What the proposed NSA reforms won't do

President Obama’s proposal

What it would do: As described, the president’s proposal would prohibit the collection of bulk phone records. Instead, the government would seek individualized court orders every time it wants American phone metadata. The government would get the data from telecoms, which already keep it for at least 18 months.

The proposal would solidify some changes Obama has already made: For instance, since January, analysts have needed to get court approval before searching the phone records database. Also, NSA analysts have only been able to obtain records from people who are two “hops” away from a surveillance target – a target’s friends’ friends – rather than three “hops” away. Obama’s proposal would make both of those policies law.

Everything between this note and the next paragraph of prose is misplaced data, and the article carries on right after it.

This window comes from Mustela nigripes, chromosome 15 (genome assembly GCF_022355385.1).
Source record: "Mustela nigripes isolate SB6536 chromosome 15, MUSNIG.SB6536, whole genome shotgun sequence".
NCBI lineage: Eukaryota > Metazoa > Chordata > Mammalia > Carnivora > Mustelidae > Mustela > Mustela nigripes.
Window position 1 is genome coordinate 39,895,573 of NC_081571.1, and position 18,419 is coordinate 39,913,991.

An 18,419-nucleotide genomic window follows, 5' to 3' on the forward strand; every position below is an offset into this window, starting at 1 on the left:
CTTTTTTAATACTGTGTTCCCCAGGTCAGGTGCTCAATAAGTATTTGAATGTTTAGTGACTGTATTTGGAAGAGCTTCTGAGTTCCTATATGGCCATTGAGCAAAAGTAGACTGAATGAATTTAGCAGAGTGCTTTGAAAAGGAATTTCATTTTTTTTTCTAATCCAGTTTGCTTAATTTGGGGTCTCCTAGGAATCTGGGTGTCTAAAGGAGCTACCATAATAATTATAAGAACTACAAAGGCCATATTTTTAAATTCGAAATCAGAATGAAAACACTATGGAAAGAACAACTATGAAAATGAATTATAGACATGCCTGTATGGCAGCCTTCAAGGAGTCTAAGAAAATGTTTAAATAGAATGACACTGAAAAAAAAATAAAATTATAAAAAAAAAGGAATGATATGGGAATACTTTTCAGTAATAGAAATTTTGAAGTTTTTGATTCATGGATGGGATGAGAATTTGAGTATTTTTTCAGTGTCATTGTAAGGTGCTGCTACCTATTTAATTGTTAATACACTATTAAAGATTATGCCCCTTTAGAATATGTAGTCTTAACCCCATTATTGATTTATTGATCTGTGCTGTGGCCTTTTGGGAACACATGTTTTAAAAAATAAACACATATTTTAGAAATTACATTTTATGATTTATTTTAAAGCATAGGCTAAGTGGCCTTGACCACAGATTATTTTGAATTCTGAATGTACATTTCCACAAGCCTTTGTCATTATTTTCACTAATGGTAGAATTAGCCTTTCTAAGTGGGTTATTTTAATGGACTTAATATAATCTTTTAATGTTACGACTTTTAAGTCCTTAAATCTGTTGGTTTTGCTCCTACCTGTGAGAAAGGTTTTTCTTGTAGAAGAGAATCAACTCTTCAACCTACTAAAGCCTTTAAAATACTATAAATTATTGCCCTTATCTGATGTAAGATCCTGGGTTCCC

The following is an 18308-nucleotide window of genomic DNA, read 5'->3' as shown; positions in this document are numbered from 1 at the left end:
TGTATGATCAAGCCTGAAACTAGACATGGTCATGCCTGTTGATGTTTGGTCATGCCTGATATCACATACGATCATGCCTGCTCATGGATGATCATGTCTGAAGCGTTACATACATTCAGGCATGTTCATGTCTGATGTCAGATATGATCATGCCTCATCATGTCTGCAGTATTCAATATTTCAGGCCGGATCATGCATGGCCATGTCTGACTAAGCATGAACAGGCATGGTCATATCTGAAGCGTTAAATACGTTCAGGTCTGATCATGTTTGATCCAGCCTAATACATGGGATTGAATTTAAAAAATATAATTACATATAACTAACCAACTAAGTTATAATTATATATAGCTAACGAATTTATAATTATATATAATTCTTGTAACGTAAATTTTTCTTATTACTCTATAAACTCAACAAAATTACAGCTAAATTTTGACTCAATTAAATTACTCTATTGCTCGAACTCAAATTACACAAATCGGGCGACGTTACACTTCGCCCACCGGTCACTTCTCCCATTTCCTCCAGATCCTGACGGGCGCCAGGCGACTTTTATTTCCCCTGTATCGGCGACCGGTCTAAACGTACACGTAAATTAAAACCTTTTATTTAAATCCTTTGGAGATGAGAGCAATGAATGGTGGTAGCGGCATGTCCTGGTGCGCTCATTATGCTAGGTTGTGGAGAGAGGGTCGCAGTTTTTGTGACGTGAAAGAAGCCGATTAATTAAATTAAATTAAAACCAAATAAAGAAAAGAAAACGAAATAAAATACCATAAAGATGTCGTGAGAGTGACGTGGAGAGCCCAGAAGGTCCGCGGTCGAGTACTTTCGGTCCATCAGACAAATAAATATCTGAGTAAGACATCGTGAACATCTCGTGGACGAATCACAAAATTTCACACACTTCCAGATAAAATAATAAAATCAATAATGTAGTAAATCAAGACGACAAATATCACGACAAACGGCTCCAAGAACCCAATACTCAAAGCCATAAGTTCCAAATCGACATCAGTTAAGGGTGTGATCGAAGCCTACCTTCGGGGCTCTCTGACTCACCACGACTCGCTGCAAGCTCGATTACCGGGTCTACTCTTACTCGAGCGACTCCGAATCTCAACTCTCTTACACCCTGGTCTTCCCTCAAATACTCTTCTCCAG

What it wouldn’t do: It’s hard to know. The White House hasn’t released the actual text of the legislation, and lawmakers have yet to introduce it in Congress. But privacy advocates do have a lot of questions.

One thing the president hasn’t proposed: ending the bulk phone records program now. He could do that without any vote if he simply stopped asking the Foreign Intelligence Surveillance Court to reauthorize the program, as Sen. Patrick Leahy, D-Vt., has suggested.